Arch Virol (1999) 144: 397–405
Analysis of the thymidine kinase genes of macropodid
herpesviruses 1 and 2
S. M. Lee
and G. A. Smith
Queensland Agricultural Biotechnology Centre, Queensland Department
of Primary Industries, Queensland, Australia
Department of Biochemistry, The University of Queensland, Queensland, Australia
Accepted August 27, 1998
Summary. The nucleotide sequences of the entire protein coding regions of the
thymidine kinase (TK) genes of macropodid herpesvirus type 1 (MaHV-1) and
type 2 (MaHV-2) were determined. The coding region of the MaHV-1 TK gene
was 984 bp long and was predicted to encode a polypeptide of 327 amino acids.
The coding region of the MaHV-2 TK gene was 1020 bp long and encoded
a polypeptide of 340 amino acids. Comparisons of their deduced amino acid
sequences with those of ﬁfteen other herpesviruses revealed close homology
to those of other alphaherpesviruses, particularly to human herpesvirus type 1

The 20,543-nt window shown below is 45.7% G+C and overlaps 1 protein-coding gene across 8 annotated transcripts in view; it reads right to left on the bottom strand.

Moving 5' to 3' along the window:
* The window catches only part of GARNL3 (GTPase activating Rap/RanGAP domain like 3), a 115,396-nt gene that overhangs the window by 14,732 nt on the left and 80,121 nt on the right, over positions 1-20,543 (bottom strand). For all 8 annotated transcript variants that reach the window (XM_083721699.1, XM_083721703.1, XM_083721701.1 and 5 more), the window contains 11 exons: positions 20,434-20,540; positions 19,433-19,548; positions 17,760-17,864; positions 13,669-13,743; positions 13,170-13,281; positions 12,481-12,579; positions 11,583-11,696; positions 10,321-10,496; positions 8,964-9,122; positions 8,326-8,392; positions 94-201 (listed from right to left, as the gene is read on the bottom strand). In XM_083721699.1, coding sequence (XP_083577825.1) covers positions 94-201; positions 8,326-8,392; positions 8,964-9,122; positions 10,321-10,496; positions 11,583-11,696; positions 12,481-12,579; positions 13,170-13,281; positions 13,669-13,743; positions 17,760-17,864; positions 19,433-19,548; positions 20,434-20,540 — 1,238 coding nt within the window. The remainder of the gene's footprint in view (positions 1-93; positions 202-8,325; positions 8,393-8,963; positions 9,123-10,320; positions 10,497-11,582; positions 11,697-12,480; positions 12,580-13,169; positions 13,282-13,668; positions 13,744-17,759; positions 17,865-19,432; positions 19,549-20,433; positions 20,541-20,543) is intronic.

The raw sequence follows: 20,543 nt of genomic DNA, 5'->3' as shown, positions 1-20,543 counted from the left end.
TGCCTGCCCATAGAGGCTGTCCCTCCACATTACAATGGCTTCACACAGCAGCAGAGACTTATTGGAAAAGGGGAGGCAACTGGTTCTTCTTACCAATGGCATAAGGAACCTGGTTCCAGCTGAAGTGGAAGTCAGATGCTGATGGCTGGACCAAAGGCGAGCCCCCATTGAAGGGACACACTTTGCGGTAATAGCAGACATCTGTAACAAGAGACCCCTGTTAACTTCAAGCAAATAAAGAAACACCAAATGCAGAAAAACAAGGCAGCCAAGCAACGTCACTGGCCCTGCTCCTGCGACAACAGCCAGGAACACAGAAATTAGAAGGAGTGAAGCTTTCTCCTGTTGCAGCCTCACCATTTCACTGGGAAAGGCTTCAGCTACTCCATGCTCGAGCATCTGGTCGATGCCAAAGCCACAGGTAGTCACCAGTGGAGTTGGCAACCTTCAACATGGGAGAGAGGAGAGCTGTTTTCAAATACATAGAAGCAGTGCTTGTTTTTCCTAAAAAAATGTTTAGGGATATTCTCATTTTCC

(HHV-1) and type 2 (HHV-2).
Macropodid herpesvirus 1 (MaHV-1) and macropodid herpesvirus 2 (MaHV-2)
have been a signiﬁcant cause of mortality and morbidity in macropods [2, 4, 20].
They cause fatal diseases characterised by pneumonia and hepatitis [2, 20] and
less severe clinical manifestation including the appearance of herpes-like vesicles
around the mouth, nose and ano-genital region . The presence of macropidid
herpesvirus-speciﬁc neutralising antibodies in many different kangaroo and
wallaby species in Australia suggests widespread infection by these viruses. A
23.1% prevalence of neutralising antibodies was detected among free-ranging
macropods and 41.4% in captive macropods .
Thymidine kinase (TK) is an enzyme that operates in the salvage pathway of
pyrimidine biosynthesis . It is one of the most extensively studied herpesvirus
genes . Although not essential for virus growth in vitro or in vivo it appears
to be an important determinant of herpesvirus pathogenicity . Herpesviruses
with defective TK genes (TK) have been used as attenuated and stable vaccine